DENR exec denies benefitting from Apeco land deal, hits back at Palafox

By Jason deAsis


CASIGURAN, Aurora, November 19, 2010–A top official of the Department of Environment and Natural Resources, who was earlier linked by noted urban planner Felino Palafox Jr. to the alleged anomalous transfer of the Aurora Pacific Economic Zone site to favor him, yesterday denied benefitting from the sale of the land and assailed Palafox for making unfair and baseless accusations against him.


Benjamin Miña, DENR provincial environment and natural resources officer, told newsmen here Monday that Palafox, Apeco’s former master planner, was wrong in accusing him of making a money out of the deal, saying he in fact did not want to let go of his land but had to sell it for the sake of development.


“This land property which now houses the Apeco administration building was very important to me, it was a priceless possession. I really didn’t want to have it sold. But I have to let it go and forget about its sentimental value in the name of development,” he said.


Miña was responding to Palafox’s accusations that the location of Apeco was moved to a less advantageous site to benefit a property owner who was a provincial official. He said the new location was worse than last year’s C-5 road extension controversy, referring to the controversial re-alignment of the C-5 road extension project in Paranaque that allegedly benefited Sen. Manuel Villar’s real estate businesses by P400 million.


Palafox, during a budget hearing for Apeco Thursday, said the new location was prone to flooding and liquefaction but Apeco officials went ahead with the change of location, disregarding the better option of building the project closer to the heart of Casiguran. He claimed that the land was purchased from Miña, adding Apeco people directed him farther and farther away from the center so access roads would have to be constructed.      


Mina said Palafox’s claims he benefited from the sale of his land was a misconception since not even a single square meter of land he owned was left since it was all covered by the Apeco site.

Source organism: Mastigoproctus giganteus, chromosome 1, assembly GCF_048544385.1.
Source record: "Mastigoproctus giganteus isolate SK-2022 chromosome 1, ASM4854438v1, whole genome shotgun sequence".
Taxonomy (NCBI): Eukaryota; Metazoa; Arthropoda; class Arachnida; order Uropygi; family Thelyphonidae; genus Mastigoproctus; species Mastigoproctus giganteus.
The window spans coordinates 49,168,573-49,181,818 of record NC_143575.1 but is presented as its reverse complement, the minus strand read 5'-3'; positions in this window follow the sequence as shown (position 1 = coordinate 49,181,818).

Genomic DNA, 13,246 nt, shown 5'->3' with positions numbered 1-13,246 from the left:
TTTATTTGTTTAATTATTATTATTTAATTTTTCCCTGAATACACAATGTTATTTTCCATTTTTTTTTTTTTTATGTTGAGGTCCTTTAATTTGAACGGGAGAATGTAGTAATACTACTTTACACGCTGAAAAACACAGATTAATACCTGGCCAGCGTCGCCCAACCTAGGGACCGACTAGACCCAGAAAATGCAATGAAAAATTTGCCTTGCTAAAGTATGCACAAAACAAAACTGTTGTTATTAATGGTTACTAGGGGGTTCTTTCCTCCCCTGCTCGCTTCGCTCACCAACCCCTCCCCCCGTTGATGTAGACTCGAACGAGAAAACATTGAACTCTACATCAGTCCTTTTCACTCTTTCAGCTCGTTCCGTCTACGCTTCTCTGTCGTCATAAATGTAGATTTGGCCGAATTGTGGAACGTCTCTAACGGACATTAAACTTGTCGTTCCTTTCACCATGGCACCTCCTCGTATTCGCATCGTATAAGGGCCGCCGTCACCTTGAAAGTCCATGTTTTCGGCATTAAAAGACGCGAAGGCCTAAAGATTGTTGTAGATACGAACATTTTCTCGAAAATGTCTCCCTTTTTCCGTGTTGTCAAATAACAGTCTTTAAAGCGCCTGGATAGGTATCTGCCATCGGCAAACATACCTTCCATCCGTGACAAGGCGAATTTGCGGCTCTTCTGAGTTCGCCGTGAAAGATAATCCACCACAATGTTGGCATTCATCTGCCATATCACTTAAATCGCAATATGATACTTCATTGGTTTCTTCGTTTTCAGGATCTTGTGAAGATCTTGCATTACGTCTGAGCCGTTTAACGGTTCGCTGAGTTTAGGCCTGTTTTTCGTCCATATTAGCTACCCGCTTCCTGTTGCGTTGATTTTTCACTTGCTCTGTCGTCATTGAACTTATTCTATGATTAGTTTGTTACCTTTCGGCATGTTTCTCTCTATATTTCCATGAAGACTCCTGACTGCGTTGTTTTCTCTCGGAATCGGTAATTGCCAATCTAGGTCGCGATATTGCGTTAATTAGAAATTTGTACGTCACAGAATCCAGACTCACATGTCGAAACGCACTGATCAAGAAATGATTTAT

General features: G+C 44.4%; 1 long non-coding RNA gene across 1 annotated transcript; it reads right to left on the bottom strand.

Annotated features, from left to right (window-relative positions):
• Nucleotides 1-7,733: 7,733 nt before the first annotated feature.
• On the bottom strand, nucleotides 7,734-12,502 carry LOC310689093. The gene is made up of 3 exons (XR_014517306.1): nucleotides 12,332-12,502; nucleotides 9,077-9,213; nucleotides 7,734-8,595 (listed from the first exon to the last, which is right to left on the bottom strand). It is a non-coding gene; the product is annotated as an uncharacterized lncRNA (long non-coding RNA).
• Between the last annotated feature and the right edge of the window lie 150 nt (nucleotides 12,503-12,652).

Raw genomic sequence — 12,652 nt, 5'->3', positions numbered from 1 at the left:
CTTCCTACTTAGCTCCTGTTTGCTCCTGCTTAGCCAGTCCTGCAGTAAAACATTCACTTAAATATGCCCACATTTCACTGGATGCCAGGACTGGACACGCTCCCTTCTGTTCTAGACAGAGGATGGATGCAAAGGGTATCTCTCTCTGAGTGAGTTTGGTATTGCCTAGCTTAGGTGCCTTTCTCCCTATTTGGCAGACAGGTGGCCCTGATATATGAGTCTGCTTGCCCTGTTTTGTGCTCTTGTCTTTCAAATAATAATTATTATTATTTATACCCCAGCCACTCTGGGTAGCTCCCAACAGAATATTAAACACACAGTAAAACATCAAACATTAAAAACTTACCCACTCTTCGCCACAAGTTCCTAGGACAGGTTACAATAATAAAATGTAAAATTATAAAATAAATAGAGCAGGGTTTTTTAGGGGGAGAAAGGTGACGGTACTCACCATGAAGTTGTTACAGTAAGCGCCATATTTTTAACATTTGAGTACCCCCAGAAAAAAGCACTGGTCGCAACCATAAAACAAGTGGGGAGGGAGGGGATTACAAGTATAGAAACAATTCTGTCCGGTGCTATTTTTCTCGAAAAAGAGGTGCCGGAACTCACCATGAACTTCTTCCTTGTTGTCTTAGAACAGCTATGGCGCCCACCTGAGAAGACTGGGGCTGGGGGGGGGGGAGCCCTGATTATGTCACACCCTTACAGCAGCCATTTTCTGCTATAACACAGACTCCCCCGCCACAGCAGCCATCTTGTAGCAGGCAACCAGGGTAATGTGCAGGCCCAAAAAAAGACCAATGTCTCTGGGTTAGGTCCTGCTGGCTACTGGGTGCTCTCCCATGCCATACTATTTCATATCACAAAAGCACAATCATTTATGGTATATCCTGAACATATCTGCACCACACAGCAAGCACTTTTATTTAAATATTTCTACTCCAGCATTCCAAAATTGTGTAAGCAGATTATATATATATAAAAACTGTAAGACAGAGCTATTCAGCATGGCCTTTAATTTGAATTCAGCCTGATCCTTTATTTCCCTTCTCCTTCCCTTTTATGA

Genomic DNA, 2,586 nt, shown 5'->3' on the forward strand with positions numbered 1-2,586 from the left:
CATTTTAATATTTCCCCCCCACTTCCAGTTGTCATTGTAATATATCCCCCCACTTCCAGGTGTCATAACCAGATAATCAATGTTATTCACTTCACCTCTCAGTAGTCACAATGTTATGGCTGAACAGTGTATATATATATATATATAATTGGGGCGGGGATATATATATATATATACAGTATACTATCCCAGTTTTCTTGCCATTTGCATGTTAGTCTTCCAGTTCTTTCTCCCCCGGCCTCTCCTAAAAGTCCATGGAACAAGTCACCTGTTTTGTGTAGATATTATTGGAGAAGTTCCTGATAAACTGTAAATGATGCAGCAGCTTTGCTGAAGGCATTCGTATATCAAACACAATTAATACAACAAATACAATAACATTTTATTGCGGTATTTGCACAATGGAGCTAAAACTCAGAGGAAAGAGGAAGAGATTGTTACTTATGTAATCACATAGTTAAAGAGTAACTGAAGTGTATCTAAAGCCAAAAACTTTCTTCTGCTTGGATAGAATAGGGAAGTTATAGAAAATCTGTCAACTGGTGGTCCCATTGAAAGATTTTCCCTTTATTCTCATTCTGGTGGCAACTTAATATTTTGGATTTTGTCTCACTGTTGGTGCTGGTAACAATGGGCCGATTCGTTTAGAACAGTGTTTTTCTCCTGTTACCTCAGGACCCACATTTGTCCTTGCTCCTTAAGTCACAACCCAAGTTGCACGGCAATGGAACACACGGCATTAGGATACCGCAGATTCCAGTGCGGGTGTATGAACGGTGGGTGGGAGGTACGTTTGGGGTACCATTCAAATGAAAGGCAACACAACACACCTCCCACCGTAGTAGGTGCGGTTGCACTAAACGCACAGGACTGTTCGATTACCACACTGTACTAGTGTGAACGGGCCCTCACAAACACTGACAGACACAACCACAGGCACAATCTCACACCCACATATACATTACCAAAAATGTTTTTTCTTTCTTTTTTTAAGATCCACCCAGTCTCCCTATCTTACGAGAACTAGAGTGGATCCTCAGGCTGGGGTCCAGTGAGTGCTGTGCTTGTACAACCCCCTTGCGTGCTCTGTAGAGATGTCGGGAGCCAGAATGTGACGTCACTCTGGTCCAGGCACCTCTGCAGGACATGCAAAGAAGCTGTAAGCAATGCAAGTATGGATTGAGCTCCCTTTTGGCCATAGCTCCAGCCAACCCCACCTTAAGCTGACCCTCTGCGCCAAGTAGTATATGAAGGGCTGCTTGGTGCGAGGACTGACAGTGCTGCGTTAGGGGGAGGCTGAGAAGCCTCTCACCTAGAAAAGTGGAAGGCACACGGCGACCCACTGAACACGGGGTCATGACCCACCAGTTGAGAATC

Miña said Palafox failed to acknowledge the sacrifices he made when he was displaced for selling his 12-hectare land in Barangay Esteves to pave the way for the construction of the administrative building of Apeco. He said during a meeting of the various stakeholders on the project, people had been asking why his land was never included in the original plan for the ecozone.


He said he decided to give up the land because he believed this would finally lead to the development of Casiguran which stagnated for more than 400 years. “Before Apeco came in, Casiguran was a sleeping giant and there was no sign of progress and development, with people even cursing government for allegedly neglecting them. Now that government people are trying to develop Casiguran, some quarters and so-called spiritual leaders who are not even from this place are opposing the ecozone for their own ends,” he said.

          “If they succeeded in their attempts to stop the ecozone, and leave this place afterwards, they would leave us miserable and empty-handed,” he said.


Mina said the benefits of Apeco far outweigh the disadvantages, saying for lack of jobs and alternative means of livelihood, people migrate in the high lands where they resort to kaingin (slash-and-burn farming), timber poaching and charcoal-making which is more destructive to the environment.


He added that at the over 12,000-hectare San Ildefonso Peninsula, the expansion area for Apeco, cyanide and dynamite fishing remain a continuing threat within its coastal areas and only progress and development could stop this.      


Miña said those opposing the ecozone never really experienced the hardships of travelling to Casiguran prior to the building of new roads and bridges as part of the development of the ecozone. He recalled that over the past several years, people travelling the Baler-Casiguran road got stranded for up to one week due to the bad road condition, high tide and when deep rivers overflow.

But now, the 120-kilometer long road network takes only two-and-a-half hours because of the road concreting works.”Before, we use to ride in trucks and 4 x 4 weapon carriers but now, we have the luxury of riding air-conditioned buses and vans,” he said.


Asked what he thought was Palafox’s motive in dragging his name to the alleged controversy, Miña said he was puzzled. “In fact, I accompanied him in conducting an on-site survey of the project location. He himself said it is one of the most ideal and beautiful locations for a green ecozone in the Eastern Pacific Seaboard because of Casiguran Bay and Casiguran Sound but he now made a complete turn-around. I’m just as perplexed as anyone can get,” he said.


Miña said it was only proper that Apeco proponents skirted the town proper as the location of the ecozone because it was prone to flooding because of the presence of three major rivers which traverse the metro Casiguran town proper. These rivers – Casalugan, Minanga and Casiguran rivers - however, are already heavily silted and which overflow  during high tide and during prolonged heavy rains and will require dredging to serve as catch basins of floodwaters.


“In the case of Esteves which houses the ecozone, I have lived here for 15 years and there was no single incidence when it got flooded during heavy rains,” Mina said.


Regarding Palafox’s claims that the new location is prone to liquefaction, Miña said there are certain areas which are vulnerable but these are swamplands and there are available engineering interventions that may be set in place to solve this problem.  (Jason de Asis)